2 15-ounce cans black beans, rinsed and drained
1 cup 1/3 inch dice peeled jicama
½ cup 1/3 inch dice peeled carrots
1/3 cup thinly sliced green onions
1/3 cup chopped fresh cilantro
¼ cup packed chopped fresh basil
3 tablespoons fresh lime juice
2 tablespoons orange juice
2 ½ teaspoons grated lime zest
¼ teaspoon ground cumin
Prepare barbecue (medium-high heat). Brush corn with 1 tablespoon olive oil. Grill corn until tender and brown in spots, turning occasionally, about 10 minutes. Cool slightly. Cut off corn kernels, place in large bowl. Add black beans, jicama, carrots, green onions, cilantro and basil.
Whisk limejuice, orange juice, lime zest, cumin and remaining 4 tablespoons oil in small bowl. Mix dressing into bean salad. Season generously with salt and pepper.
Cook's note: Salad can be made 4 hours ahead. Cover; chill. Let stand at room temperature 1 hour before serving.
Adapted from Bon Appetit, July 2004
Watermelon, Cucumber and Jicama Salad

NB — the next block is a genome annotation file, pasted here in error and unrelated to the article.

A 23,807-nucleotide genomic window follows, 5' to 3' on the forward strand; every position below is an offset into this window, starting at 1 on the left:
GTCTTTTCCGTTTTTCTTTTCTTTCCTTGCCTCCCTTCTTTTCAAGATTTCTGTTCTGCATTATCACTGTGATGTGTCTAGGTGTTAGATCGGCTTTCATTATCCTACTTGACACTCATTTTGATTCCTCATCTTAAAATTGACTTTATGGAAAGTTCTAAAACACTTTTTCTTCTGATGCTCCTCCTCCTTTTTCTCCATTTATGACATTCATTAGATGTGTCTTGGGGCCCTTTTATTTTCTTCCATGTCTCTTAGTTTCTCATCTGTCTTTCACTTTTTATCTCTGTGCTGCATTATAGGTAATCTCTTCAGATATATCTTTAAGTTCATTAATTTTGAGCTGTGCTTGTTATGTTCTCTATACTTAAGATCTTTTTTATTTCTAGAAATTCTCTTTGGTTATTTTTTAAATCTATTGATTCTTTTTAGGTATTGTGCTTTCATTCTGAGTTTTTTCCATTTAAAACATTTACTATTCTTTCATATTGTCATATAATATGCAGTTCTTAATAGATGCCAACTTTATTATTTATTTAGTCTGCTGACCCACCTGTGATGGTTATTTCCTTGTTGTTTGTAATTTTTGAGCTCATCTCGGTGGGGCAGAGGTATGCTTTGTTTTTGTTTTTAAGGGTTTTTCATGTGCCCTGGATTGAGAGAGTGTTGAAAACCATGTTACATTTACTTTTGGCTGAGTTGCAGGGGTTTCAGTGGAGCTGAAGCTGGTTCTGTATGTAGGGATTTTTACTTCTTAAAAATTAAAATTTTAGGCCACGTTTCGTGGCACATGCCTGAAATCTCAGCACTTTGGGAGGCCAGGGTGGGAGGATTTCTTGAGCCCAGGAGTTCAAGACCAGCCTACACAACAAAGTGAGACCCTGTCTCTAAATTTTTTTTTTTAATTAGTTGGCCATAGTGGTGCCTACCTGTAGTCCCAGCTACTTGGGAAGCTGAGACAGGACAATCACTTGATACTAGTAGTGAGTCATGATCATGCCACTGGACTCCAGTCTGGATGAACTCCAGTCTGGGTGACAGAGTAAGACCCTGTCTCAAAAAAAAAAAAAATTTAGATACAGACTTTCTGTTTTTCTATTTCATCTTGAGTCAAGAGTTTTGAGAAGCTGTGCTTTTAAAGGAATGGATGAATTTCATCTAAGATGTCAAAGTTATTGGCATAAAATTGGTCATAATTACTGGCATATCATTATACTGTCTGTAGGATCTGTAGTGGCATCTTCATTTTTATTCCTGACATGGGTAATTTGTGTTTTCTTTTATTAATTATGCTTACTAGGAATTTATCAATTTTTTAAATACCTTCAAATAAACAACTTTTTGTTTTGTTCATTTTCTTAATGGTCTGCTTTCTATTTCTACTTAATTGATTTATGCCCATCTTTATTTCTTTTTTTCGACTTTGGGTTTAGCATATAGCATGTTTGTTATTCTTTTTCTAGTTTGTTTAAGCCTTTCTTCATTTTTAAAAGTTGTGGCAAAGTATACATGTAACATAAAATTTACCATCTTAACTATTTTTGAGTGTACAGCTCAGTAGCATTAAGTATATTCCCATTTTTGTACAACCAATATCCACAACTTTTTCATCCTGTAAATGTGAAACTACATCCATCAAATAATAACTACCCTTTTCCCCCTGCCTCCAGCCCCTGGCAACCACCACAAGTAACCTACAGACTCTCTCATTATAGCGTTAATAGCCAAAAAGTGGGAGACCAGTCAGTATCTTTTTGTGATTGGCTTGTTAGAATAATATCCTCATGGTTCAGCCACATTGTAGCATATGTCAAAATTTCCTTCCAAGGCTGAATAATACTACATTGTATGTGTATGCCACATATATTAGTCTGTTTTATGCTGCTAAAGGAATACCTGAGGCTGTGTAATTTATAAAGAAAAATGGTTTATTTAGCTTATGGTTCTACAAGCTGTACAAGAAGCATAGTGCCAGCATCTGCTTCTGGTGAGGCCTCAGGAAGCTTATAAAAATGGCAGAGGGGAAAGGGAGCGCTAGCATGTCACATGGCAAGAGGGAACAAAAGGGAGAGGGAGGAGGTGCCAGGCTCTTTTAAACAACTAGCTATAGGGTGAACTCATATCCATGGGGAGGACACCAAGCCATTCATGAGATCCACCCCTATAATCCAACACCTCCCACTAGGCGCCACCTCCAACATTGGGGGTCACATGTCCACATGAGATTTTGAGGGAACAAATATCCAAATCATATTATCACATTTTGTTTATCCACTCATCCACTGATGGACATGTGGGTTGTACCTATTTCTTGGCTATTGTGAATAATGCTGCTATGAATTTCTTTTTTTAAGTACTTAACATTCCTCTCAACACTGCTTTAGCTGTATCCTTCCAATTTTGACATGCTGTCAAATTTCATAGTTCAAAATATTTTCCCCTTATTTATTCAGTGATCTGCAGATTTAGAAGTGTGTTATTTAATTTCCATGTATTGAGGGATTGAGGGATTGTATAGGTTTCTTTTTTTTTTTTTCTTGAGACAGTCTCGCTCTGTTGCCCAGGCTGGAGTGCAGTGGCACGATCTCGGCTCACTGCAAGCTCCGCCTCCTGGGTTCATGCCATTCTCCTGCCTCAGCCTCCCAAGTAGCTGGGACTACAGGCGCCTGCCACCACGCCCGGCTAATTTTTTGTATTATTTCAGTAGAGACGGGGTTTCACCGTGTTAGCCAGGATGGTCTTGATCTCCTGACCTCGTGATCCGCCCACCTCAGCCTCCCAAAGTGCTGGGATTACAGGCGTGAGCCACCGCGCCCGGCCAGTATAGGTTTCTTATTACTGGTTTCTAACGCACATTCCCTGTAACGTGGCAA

Makes 6 servings
4 cups cubed (1/2 inch) seeded watermelon (about 3 pounds)
2 cups cubed (1/2 inch) peeled jicama (about 1 pound)
2 cups cubed (1/2 inch) peeled and seeded cucumber (1 ½ pounds)
½ cup fresh lime juice
¼ cup chopped fresh mint
¼ cup chopped fresh basil
¼ cup chopped fresh cilantro
1 teaspoon salt
Toss together all ingredients in a serving bowl. Serve immediately.
Cook's note: Watermelon and vegetables can be cubed and combined 6 hours ahead and chilled, covered. Add lime juice, herbs and salt just before serving. Herbs can be chopped and combined 6 hours ahead and chilled, covered.
Adapted from Gourmet, July 2004